So many times, I look at Fashion Week photos and roll my eyes. Working for a site that isn’t about following trends but about making your own style and finding what works for you, I can’t help but have a deep-seeded hatred for trends that make little-to-no sense. Case in point: the Bra Over T-shirt trend.
I remember first seeing it on Leandra Medine, aka Man Repeller, and rolling my eyes. It was silly-looking, bordering on entering “fashion” territory. You know the exact trends and ridiculousness that Zoolander mocks perfectly. The unwearable things that fashion people get photographed for wearing all the time and make plebs like us chortle at our computer screens.
The first time this trend came to fruition in my recent memory was the Maison Martin Margiela 2006 show, which also catapulted body suits out of the ’90s weirdness and into the 2000s trendiness. It was Cher’s gym clothes, but high fashion.
I don’t think I’m alone in thinking that Maison shouldn’t be dictating trends (ahem, camel-toe boots), but for some reason, this ridiculous-looking style became a thing.
Leandra Medine tried it out (as a joke), Maison took their weird bodysuits to us lowly customers and added them in as part of the capsule collection for H&M, and then it was everywhere. Prada did it on the runway in 2013, Dries Van Noten and Alberta Ferretti did it for Spring 2016, and then this fall runway, Milly made it a thing. And then, PopSugar wrote about trying it out.
See, I hate this trend for more than just the fact that it looks ridiculous. Fashion Week trends have never really been all that accessible for women with what we deem as “normal” looking, but in the fashion world, women are seen as not valuable consumers. Fashion Week is basically saying, “Not a size 6 and a size 00?” This is not for you.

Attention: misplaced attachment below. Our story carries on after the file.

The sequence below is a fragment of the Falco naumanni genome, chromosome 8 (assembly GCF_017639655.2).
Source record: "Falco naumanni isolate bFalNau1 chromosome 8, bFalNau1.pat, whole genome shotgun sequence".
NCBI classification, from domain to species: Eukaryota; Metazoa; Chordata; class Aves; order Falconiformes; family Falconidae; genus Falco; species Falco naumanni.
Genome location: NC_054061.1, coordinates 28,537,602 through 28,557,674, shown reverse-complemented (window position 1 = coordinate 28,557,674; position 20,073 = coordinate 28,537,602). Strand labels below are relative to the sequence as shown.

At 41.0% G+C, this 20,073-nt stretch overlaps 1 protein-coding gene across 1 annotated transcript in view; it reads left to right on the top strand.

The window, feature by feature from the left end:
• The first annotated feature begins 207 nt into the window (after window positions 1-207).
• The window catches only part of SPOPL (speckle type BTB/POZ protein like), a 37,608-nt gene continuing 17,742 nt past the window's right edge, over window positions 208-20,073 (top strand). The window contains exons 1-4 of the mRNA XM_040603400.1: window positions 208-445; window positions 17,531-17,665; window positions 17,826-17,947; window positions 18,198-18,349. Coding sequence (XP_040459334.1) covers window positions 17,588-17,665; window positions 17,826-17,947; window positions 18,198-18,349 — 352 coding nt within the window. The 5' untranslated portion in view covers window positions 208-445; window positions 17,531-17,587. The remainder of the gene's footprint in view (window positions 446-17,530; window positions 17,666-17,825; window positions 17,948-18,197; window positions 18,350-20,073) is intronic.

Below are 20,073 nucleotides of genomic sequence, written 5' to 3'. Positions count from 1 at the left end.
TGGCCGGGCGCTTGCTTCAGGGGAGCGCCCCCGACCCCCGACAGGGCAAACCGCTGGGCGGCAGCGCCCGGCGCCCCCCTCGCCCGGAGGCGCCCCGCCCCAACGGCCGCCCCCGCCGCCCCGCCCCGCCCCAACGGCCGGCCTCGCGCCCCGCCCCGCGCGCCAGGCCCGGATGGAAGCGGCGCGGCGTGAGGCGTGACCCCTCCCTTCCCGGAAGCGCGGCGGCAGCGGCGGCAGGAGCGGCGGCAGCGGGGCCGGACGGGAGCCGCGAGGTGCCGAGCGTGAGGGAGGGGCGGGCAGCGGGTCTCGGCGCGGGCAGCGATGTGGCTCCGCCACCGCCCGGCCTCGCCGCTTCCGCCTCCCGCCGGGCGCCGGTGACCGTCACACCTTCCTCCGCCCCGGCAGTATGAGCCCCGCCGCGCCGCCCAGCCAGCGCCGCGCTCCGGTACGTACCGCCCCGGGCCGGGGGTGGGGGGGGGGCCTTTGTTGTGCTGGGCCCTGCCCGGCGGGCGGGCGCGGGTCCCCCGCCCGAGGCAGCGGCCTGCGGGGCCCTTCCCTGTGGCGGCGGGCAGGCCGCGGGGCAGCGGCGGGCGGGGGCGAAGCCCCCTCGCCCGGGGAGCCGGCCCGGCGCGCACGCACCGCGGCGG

But what we could do, was take inspiration. The problem with tacking this trend onto things like culottes, lace-up details, and off-the-shoulder dresses, the bra-over-top trend is literally impossible for the average American woman.
According to a survey done in 2013, the average size of an American woman’s breasts is 34DD. You think those women are walking around with their bras basically serving as fashion pieces rather than functional ones? Hell no.
As this runway trend trickles down to street style, which will inevitably make its way to average consumers, I think it’s something even I, with a B cup, will stay away from. My bra drawer may be filled with longline bras and bralettes that make me feel comfortable under chunky sweaters or loose blouses. They will be staying just that: underwear.
Iskra Banović is our seasoned Editor-in-Chief at BlueFashion. She has been steering the website’s content and editorial direction since 2018. With a rich background in fashion design, Iskra’s expertise spans across fashion, interior design, beauty, lifestyle, travel, and culture.